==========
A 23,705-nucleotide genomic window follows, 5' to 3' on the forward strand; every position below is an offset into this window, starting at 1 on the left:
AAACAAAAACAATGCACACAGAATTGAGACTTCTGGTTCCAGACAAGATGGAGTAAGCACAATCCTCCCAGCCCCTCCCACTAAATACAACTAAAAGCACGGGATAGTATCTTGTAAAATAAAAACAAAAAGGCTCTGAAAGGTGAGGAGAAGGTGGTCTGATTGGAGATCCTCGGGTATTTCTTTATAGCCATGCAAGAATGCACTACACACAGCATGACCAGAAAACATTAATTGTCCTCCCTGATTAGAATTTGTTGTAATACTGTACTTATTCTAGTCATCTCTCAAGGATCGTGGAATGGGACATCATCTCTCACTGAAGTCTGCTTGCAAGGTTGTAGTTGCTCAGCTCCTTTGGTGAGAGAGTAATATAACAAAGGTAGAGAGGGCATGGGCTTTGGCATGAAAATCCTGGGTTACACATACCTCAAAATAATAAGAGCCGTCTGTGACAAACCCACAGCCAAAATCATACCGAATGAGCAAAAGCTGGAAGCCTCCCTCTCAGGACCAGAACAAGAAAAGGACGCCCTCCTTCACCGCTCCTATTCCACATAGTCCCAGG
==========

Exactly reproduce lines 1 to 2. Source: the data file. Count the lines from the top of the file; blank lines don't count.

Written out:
A 23,705-nucleotide genomic window follows, 5' to 3' on the forward strand; every position below is an offset into this window, starting at 1 on the left:
AAACAAAAACAATGCACACAGAATTGAGACTTCTGGTTCCAGACAAGATGGAGTAAGCACAATCCTCCCAGCCCCTCCCACTAAATACAACTAAAAGCACGGGATAGTATCTTGTAAAATAAAAACAAAAAGGCTCTGAAAGGTGAGGAGAAGGTGGTCTGATTGGAGATCCTCGGGTATTTCTTTATAGCCATGCAAGAATGCACTACACACAGCATGACCAGAAAACATTAATTGTCCTCCCTGATTAGAATTTGTTGTAATACTGTACTTATTCTAGTCATCTCTCAAGGATCGTGGAATGGGACATCATCTCTCACTGAAGTCTGCTTGCAAGGTTGTAGTTGCTCAGCTCCTTTGGTGAGAGAGTAATATAACAAAGGTAGAGAGGGCATGGGCTTTGGCATGAAAATCCTGGGTTACACATACCTCAAAATAATAAGAGCCGTCTGTGACAAACCCACAGCCAAAATCATACCGAATGAGCAAAAGCTGGAAGCCTCCCTCTCAGGACCAGAACAAGAAAAGGACGCCCTCCTTCACCGCTCCTATTCCACATAGTCCCAGG